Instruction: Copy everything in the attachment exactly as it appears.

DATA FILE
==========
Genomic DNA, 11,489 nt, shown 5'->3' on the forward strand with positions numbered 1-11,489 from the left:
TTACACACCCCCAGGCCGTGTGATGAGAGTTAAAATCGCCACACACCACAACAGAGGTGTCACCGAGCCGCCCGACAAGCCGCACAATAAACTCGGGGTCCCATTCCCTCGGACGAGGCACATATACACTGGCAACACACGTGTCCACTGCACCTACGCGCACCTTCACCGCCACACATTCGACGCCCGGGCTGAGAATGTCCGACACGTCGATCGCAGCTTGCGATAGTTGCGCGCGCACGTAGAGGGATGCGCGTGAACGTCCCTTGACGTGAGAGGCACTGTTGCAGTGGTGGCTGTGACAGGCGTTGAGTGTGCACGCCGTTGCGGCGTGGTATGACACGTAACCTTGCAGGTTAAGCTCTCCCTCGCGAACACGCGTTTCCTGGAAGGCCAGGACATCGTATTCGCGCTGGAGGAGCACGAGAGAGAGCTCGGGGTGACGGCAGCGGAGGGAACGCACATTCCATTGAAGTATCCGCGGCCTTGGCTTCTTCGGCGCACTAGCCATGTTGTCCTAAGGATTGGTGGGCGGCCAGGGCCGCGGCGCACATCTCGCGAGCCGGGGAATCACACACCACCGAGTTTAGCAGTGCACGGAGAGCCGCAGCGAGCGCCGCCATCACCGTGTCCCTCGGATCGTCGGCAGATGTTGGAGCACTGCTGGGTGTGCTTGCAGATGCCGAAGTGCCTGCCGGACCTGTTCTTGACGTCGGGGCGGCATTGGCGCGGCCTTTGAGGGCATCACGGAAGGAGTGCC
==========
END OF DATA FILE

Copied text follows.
Genomic DNA, 11,489 nt, shown 5'->3' on the forward strand with positions numbered 1-11,489 from the left:
TTACACACCCCCAGGCCGTGTGATGAGAGTTAAAATCGCCACACACCACAACAGAGGTGTCACCGAGCCGCCCGACAAGCCGCACAATAAACTCGGGGTCCCATTCCCTCGGACGAGGCACATATACACTGGCAACACACGTGTCCACTGCACCTACGCGCACCTTCACCGCCACACATTCGACGCCCGGGCTGAGAATGTCCGACACGTCGATCGCAGCTTGCGATAGTTGCGCGCGCACGTAGAGGGATGCGCGTGAACGTCCCTTGACGTGAGAGGCACTGTTGCAGTGGTGGCTGTGACAGGCGTTGAGTGTGCACGCCGTTGCGGCGTGGTATGACACGTAACCTTGCAGGTTAAGCTCTCCCTCGCGAACACGCGTTTCCTGGAAGGCCAGGACATCGTATTCGCGCTGGAGGAGCACGAGAGAGAGCTCGGGGTGACGGCAGCGGAGGGAACGCACATTCCATTGAAGTATCCGCGGCCTTGGCTTCTTCGGCGCACTAGCCATGTTGTCCTAAGGATTGGTGGGCGGCCAGGGCCGCGGCGCACATCTCGCGAGCCGGGGAATCACACACCACCGAGTTTAGCAGTGCACGGAGAGCCGCAGCGAGCGCCGCCATCACCGTGTCCCTCGGATCGTCGGCAGATGTTGGAGCACTGCTGGGTGTGCTTGCAGATGCCGAAGTGCCTGCCGGACCTGTTCTTGACGTCGGGGCGGCATTGGCGCGGCCTTTGAGGGCATCACGGAAGGAGTGCC